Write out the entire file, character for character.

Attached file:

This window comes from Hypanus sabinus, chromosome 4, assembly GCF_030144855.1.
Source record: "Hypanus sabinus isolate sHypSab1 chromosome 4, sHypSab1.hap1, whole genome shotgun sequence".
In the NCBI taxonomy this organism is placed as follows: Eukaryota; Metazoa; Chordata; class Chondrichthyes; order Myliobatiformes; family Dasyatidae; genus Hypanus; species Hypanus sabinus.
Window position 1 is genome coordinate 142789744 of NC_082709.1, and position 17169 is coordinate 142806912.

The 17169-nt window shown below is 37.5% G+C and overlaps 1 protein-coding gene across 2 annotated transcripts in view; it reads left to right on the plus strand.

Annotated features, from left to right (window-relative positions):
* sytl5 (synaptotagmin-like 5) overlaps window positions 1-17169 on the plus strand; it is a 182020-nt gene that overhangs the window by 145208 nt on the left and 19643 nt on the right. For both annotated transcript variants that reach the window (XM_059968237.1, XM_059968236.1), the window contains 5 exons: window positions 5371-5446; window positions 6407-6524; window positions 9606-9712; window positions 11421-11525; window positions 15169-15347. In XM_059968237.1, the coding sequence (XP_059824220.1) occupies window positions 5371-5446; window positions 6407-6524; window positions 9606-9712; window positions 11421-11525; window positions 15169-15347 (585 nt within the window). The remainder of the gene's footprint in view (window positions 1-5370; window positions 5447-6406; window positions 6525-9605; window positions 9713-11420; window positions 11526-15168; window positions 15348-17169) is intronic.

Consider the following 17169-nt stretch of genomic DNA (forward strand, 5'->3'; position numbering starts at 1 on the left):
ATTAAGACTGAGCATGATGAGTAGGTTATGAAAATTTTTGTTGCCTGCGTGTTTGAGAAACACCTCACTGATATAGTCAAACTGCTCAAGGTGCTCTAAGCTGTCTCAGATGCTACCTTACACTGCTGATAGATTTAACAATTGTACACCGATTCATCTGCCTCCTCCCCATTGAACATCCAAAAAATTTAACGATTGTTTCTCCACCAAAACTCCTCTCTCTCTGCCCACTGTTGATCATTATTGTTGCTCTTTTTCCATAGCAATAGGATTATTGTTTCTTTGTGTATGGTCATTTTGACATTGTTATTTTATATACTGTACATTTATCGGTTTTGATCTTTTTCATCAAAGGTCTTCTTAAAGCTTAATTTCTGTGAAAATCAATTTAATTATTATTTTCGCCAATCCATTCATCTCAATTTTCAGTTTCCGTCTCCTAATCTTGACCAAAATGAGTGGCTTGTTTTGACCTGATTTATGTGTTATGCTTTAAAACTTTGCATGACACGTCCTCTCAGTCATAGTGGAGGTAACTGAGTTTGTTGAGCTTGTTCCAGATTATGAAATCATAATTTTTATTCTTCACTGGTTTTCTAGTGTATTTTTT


This window comes from Hypanus sabinus, chromosome 4, assembly GCF_030144855.1.
Source record: "Hypanus sabinus isolate sHypSab1 chromosome 4, sHypSab1.hap1, whole genome shotgun sequence".
In the NCBI taxonomy this organism is placed as follows: Eukaryota; Metazoa; Chordata; class Chondrichthyes; order Myliobatiformes; family Dasyatidae; genus Hypanus; species Hypanus sabinus.
Window position 1 is genome coordinate 142789744 of NC_082709.1, and position 17169 is coordinate 142806912.

The 17169-nt window shown below is 37.5% G+C and overlaps 1 protein-coding gene across 2 annotated transcripts in view; it reads left to right on the plus strand.

Annotated features, from left to right (window-relative positions):
* sytl5 (synaptotagmin-like 5) overlaps window positions 1-17169 on the plus strand; it is a 182020-nt gene that overhangs the window by 145208 nt on the left and 19643 nt on the right. For both annotated transcript variants that reach the window (XM_059968237.1, XM_059968236.1), the window contains 5 exons: window positions 5371-5446; window positions 6407-6524; window positions 9606-9712; window positions 11421-11525; window positions 15169-15347. In XM_059968237.1, the coding sequence (XP_059824220.1) occupies window positions 5371-5446; window positions 6407-6524; window positions 9606-9712; window positions 11421-11525; window positions 15169-15347 (585 nt within the window). The remainder of the gene's footprint in view (window positions 1-5370; window positions 5447-6406; window positions 6525-9605; window positions 9713-11420; window positions 11526-15168; window positions 15348-17169) is intronic.

Consider the following 17169-nt stretch of genomic DNA (forward strand, 5'->3'; position numbering starts at 1 on the left):
ATTAAGACTGAGCATGATGAGTAGGTTATGAAAATTTTTGTTGCCTGCGTGTTTGAGAAACACCTCACTGATATAGTCAAACTGCTCAAGGTGCTCTAAGCTGTCTCAGATGCTACCTTACACTGCTGATAGATTTAACAATTGTACACCGATTCATCTGCCTCCTCCCCATTGAACATCCAAAAAATTTAACGATTGTTTCTCCACCAAAACTCCTCTCTCTCTGCCCACTGTTGATCATTATTGTTGCTCTTTTTCCATAGCAATAGGATTATTGTTTCTTTGTGTATGGTCATTTTGACATTGTTATTTTATATACTGTACATTTATCGGTTTTGATCTTTTTCATCAAAGGTCTTCTTAAAGCTTAATTTCTGTGAAAATCAATTTAATTATTATTTTCGCCAATCCATTCATCTCAATTTTCAGTTTCCGTCTCCTAATCTTGACCAAAATGAGTGGCTTGTTTTGACCTGATTTATGTGTTATGCTTTAAAACTTTGCATGACACGTCCTCTCAGTCATAGTGGAGGTAACTGAGTTTGTTGAGCTTGTTCCAGATTATGAAATCATAATTTTTATTCTTCACTGGTTTTCTAGTGTATTTTTT